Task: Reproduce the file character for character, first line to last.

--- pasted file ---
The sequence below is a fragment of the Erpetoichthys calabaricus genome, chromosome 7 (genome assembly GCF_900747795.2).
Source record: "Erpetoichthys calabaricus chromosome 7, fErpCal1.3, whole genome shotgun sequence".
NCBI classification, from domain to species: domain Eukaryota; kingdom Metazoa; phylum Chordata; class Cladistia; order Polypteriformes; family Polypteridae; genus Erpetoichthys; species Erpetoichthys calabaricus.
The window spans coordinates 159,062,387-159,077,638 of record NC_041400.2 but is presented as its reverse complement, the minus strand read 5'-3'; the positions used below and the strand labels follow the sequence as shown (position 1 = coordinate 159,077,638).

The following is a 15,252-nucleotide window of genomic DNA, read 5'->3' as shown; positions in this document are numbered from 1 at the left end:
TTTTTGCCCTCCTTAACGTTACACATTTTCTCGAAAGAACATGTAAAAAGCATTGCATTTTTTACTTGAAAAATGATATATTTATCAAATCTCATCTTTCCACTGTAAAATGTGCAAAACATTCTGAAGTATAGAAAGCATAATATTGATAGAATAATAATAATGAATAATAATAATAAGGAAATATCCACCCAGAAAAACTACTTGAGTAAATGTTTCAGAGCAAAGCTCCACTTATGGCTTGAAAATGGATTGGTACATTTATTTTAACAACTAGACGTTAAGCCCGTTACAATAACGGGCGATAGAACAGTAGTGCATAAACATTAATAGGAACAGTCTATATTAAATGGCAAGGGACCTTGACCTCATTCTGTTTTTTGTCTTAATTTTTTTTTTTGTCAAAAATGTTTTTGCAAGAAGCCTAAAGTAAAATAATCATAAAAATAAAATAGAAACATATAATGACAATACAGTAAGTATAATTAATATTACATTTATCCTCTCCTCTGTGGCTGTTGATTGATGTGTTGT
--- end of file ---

The sequence below is a fragment of the Erpetoichthys calabaricus genome, chromosome 7 (genome assembly GCF_900747795.2).
Source record: "Erpetoichthys calabaricus chromosome 7, fErpCal1.3, whole genome shotgun sequence".
NCBI classification, from domain to species: domain Eukaryota; kingdom Metazoa; phylum Chordata; class Cladistia; order Polypteriformes; family Polypteridae; genus Erpetoichthys; species Erpetoichthys calabaricus.
The window spans coordinates 159,062,387-159,077,638 of record NC_041400.2 but is presented as its reverse complement, the minus strand read 5'-3'; the positions used below and the strand labels follow the sequence as shown (position 1 = coordinate 159,077,638).

The following is a 15,252-nucleotide window of genomic DNA, read 5'->3' as shown; positions in this document are numbered from 1 at the left end:
TTTTTGCCCTCCTTAACGTTACACATTTTCTCGAAAGAACATGTAAAAAGCATTGCATTTTTTACTTGAAAAATGATATATTTATCAAATCTCATCTTTCCACTGTAAAATGTGCAAAACATTCTGAAGTATAGAAAGCATAATATTGATAGAATAATAATAATGAATAATAATAATAAGGAAATATCCACCCAGAAAAACTACTTGAGTAAATGTTTCAGAGCAAAGCTCCACTTATGGCTTGAAAATGGATTGGTACATTTATTTTAACAACTAGACGTTAAGCCCGTTACAATAACGGGCGATAGAACAGTAGTGCATAAACATTAATAGGAACAGTCTATATTAAATGGCAAGGGACCTTGACCTCATTCTGTTTTTTGTCTTAATTTTTTTTTTTGTCAAAAATGTTTTTGCAAGAAGCCTAAAGTAAAATAATCATAAAAATAAAATAGAAACATATAATGACAATACAGTAAGTATAATTAATATTACATTTATCCTCTCCTCTGTGGCTGTTGATTGATGTGTTGT